Photography is at least partly about observing the mile markers at which we said goodbye to things. You can comprise a whole career just out of documenting objects that have made the journey from Latest And Greatest to Oh, That Old Thing, that inexorable slouch from You Simply Must Get One to Are You Still Using That? We don’t stop needing a function like television, but television sets themselves are as transient as mayflies. We don’t stop driving cars, but we have already torn down the first museums that enshrined the earliest automobiles. And so it goes.
In a recent walk through the old downtown in Flagstaff, Arizona, I seemed to pass something on every other block that reminded me of how quickly and completely we shed the tech snakeskin. In some cases, the old devices were still sort of in use, like the battered pay phone seen above. In other cases, they were so far out of synch with the times that they had been reduced to arcane decor in a store front window, as seen with the old Speed Graphic press cameras below, abstracted to mere form by their utter uselessness. In either case, I felt that a picture was warranted.
This all may be a symptom of my own rapidly advancing age. I certainly acknowledge a feeling that the entire merry-go-round of progress seems to have been cranked faster in recent years, although it may just be that I am catching slower than life is pitching. Either way, I find myself in the process of saying goodbye to lots of things lots more of the time. And even though I vainly try to slow this cascading process by catching glimpses of the casualties within my magic light box, I know, at some level, that it’s a losing battle. The snake sheds its skin, but never sheds a tear about that skin. It’s just something that was vital, until it wasn’t. Most of the time, we shed whole versions of ourselves, with little more thought or regret. It’s when we do pay attention to what’s been lost that we have to decide, in our pictures and our hearts, what of it was really important.
By MICHAEL PERKINS
AS THE CAMERA IS A KIND OF REPORTER, it is called upon to capture or convey every aspect of the human experience. In a strict journalistic context, this can mostly consist of emotional extremes…..that is, joy, devastation, triumph, disaster, life, death. Feelings that laugh (or scream) out loud sell newspapers and pump ratings. But photographers are also called upon to show that, for one reason or another, we humans spend a lot of time….waiting.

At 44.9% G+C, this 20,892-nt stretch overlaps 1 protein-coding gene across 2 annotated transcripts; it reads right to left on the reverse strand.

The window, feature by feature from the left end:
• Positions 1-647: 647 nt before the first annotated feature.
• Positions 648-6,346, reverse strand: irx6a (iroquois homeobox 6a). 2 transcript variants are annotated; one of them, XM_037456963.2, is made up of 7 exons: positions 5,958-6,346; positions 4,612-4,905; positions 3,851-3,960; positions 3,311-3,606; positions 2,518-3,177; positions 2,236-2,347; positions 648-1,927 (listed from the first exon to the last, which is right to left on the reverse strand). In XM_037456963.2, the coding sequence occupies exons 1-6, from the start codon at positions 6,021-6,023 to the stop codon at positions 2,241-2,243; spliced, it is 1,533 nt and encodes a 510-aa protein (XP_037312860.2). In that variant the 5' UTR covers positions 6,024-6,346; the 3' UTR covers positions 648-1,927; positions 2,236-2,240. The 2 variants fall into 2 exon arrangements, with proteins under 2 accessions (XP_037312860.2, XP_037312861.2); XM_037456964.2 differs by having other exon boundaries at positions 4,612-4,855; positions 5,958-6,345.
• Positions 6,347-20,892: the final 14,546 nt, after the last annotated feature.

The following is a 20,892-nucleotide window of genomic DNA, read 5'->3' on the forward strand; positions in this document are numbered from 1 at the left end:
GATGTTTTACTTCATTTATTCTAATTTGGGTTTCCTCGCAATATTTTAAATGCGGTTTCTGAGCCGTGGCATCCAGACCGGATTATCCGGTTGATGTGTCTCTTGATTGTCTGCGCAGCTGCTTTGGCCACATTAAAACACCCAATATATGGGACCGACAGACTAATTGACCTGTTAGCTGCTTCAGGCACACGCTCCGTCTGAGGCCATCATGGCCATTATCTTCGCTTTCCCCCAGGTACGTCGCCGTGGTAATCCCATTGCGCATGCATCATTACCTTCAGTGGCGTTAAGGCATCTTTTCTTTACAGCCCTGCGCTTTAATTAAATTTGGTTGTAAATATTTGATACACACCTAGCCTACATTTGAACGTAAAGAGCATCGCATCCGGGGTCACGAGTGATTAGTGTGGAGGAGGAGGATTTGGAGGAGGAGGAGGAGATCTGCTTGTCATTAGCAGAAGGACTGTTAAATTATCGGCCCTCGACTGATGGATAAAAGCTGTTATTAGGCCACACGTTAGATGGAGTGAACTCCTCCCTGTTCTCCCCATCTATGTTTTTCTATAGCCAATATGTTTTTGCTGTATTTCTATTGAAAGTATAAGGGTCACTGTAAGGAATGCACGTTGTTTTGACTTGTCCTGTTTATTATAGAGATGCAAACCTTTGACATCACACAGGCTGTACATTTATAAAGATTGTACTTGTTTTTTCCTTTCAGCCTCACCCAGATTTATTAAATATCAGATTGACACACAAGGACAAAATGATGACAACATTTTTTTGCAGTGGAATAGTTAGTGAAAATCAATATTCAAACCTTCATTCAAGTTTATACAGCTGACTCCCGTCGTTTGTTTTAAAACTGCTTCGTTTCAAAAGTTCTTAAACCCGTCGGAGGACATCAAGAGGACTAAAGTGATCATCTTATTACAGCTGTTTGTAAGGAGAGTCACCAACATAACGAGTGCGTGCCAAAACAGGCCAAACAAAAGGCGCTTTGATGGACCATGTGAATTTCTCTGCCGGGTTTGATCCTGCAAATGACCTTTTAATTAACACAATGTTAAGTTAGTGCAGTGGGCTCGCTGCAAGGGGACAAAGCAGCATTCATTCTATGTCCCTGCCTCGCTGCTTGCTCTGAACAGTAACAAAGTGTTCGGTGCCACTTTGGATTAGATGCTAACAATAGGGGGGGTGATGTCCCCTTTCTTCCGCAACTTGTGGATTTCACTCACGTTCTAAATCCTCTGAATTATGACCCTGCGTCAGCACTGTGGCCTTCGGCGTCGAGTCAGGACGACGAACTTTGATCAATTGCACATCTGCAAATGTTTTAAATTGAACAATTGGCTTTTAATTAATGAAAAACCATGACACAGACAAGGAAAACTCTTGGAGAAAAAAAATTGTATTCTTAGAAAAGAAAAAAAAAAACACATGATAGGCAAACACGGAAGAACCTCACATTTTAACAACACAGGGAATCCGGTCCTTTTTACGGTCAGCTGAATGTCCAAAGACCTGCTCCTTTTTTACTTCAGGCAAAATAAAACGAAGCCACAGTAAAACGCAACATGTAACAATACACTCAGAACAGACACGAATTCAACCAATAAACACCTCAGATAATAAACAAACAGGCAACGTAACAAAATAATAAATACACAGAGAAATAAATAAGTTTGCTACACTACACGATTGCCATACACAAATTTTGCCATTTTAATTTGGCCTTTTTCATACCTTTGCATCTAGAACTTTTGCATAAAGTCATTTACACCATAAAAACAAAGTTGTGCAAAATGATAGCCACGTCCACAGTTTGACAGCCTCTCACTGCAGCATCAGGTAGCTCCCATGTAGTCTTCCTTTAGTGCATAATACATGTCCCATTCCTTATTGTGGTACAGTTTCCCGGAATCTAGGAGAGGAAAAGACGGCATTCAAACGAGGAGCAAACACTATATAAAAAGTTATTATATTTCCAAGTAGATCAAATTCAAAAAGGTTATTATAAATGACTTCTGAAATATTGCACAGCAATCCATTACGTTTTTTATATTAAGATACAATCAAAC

You can make your own list of all the things we actually wait upon: trains, planes, the next opportunity, the last piece of cake, Christmas, true love. To be human is to abide, to patiently hang until the next item on life’s menu comes along. Sometimes there is nothing visually special in all that waiting. On the other hand, sometimes we can use our cameras to depict our restlessness, our expectation. Certainly time can slow to a crawl, and, with it, the heartbeat of our existence. But occasionally, all that “nothing looks”, at least in a photograph, like something.
We learn to document and measure emptiness. Cities before they fully wake. Courtrooms that have just emptied out. The first seepage of night into the dying day. Places that should be bustling, but aren’t. Towns on the edge of the end. People who’ve been stood up, left out, or merely missed their connection. But, there’s no guarantee that when “nothing” happens, a picture with “something” results. Sometimes, nothing is just…nothing.
But then again….
The hotel lobby seen here has graced its small town for over a hundred years. And it stands to reason that, if the owners were making a promotional video of that century, the end product would feature plenty of images of the famous and infamous who crossed its threshold over the joint’s lifetime. The parties. The ends of wars. The changes from horse-drawn carriages to tin lizzies. But today, there are no greatest hits on the schedule. Today, there is only waiting. Killing time. Glancing at the clock, again. Last week’s stale gossip reheated for today’s visitors. Perhaps a weary remark by someone that “nothing ever happens around here”. The challenge, then: on this particular day, will all that nothing arrange itself into a scene, a small story about a small day, a tale worth telling? Or is the waiting all there is?
Making photographs on “nothing” days is an exercise, just like push-ups or jumping jacks. Often it merely amounts to keeping in practice. Staying limber. Just in case. Still, the pictures where nothing happens are occasionally, themselves, something else.
Anyone around here have a deck of cards?
By MICHAEL PERKINS
IF, AS A PHOTOGRAPHER, you wish to depict humanity as your mind would arrange and design it, then a formal sitting or a studio setting would seem to be the place where you could exercise the most creative control. If, on the other hand, you wish to capture humanity in the act of just, well, being, then street work is probably better. This means taking what you get from people, behavior-wise, and noticing how those behaviors shift and evolve.
Street work is truly a barometer on what’s important to people, from the fashions they wear to the conveyances that take them around to what they prize most about daily life. And, in this part of the twenty-first century, that means how they interact with cellular phones.